Help Wanted: Developers Who Are Also Janitors

Janitorial ProgrammingOnce, long ago, I use to be a janitor cleaning up after executives in office buildings as I put myself through school. At the time I would be sweeping the floors as I saw some of those workers crunching through their spreadsheets late at night getting ready for their presentations the next day. One guy I saw did a lot of print shop type of stuff, graphic work, troubleshooting etc and I guess you could say at the time I really knew then that I wanted to be involved with computing. I found myself befriending him on occasion and helping him with his work with the computer skills I did have. Sometimes I think they ripped off my story to make Good Will Hunting, but that is just speculation. Anyways, that was years ago and today I work in executive offices writing code and doing what I love.

But I have to say that I never stopped cleaning. Just ask my spouse and I she will tell you that I still do my fair share of it around the house. Even though I write code now, one really great habit I never let go of, and for programmers of all languages to get into, is leaving code in better shape than you found it. Just like the days when I had to clean offices after some kind of disaster (dropped ink cartridges, children’s playrooms, New Years office parties) I do the same when I run into code that is just messy.

After years of practice I don’t even think about it much anymore. I run across a repetitive group of lines and I refactor it, document it and make it as readable as possible and move on. If I run into a loop that I could cut out half the lines and make it smaller and more efficient I do it. The trick is to do a little bit at a time and take your time to make sure it is done right and that you fully test things after making any type of change. I often revisit the same function over and over again and whittle it down over time.

Tips for Being the Best Janitor You Can Be

If you are going to clean up code though, I have a few suggestions you might want to follow as you do this:

1) Make sure you communicate with the developer who wrote the code if possible. The idea here is that we want to check with them if things are ok to modify and get them involved. They may be a little nostalgic or they may not care a darn bit and let you have full reign over it. If you can clean things up, two bodies are simply better than one… especially if that other person is the one who knows the building… err code.

2) Clean up one function, or possibly one class, at a time. Even if you see messy code just next door don’t touch it. It can seem overwhelming at first in codebases that are filthy. I ran into similar buildings and I had to just pick one thing to focus on at the moment and put the rest on a todo list for the future. Eventually you can revisit those sections too (if you are doing any work in that section) and clean those up as well.

3) Do bite size changes. Rename a few variables to be more descriptive, cut out a line here or there if you can or maybe focus on simplifying a loop and nothing more. We don’t want to introduce any bugs if we can help it. So small incremental changes can help us avoid introducing new bugs and help us find bugs we might have introduced since we changed very few things.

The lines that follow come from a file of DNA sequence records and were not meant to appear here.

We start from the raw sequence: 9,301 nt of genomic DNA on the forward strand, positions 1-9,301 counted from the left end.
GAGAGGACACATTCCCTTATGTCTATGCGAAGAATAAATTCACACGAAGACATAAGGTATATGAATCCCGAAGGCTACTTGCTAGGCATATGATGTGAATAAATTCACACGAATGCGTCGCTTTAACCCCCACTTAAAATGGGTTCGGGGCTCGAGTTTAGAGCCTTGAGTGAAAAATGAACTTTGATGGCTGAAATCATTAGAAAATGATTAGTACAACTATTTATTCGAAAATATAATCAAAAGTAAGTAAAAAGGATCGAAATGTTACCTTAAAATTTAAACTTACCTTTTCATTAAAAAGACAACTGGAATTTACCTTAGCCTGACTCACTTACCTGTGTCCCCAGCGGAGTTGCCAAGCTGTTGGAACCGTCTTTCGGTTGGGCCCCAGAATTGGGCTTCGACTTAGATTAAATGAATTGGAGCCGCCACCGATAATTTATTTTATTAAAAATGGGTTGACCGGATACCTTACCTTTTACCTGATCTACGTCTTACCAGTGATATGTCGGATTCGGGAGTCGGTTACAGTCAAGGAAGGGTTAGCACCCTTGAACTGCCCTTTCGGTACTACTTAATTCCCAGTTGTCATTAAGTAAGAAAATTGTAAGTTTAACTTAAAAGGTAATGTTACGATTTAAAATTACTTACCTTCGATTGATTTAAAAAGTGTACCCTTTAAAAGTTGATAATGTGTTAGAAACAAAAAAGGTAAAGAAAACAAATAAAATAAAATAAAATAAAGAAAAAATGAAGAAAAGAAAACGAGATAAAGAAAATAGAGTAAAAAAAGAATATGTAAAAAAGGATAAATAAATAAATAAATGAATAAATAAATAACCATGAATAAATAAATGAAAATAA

4) Make sure you fully test everything that you change. Again, we don’t want to introduce any new bugs and testing is key.

5) Never be a janitor when it comes to production. Yeah that function may be as messy as hell but if it is in production then it is off limits. Go make the changes in your development environment and fully test there, have it then go in production later. As a janitor I would always skip a room if the person is still working in there. I would do what I can to clean around their office until they leave and then clean.

6) Don’t let it consume you to the point that you are not doing what you need to do. There will always be more cleanup, more tweaking, more misc tasks that you could do so do it at a pace that is comfortable and you can still get your priorities accomplished.

But this habit of cleaning code as you do your work is a really great thing to have and I know for a fact that companies are looking for those types of programmers. You are adding value to existing code when you clean it up and update it. Eventually you will get a system that was once littered with bad code into something that is functional and looking rather good. By the end of the night, after focusing on one task after another, I would eventually leave the office sparkling.

I can’t say you will always be showered with praise or untold riches for doing this, but in the end eyebrows will be raised in surprise when they realize their software is performing beyond their wildest expectations. Then perhaps, just perhaps, they will ask the question “Who did all this?” and the janitorial programmer can raise his hand and be pulled out of the shadows for a change. Just don’t drop the broom.

Thanks for reading! 🙂

About The Author

Martyr2 is the founder of the Coders Lexicon and author of the new ebooks "The Programmers Idea Book" and "Diagnosing the Problem" . He has been a programmer for over 25 years. He works for a hot application development company in Vancouver Canada which service some of the biggest tech companies in the world. He has won numerous awards for his mentoring in software development and contributes regularly to several communities around the web. He is an expert in numerous languages including .NET, PHP, C/C++, Java and more.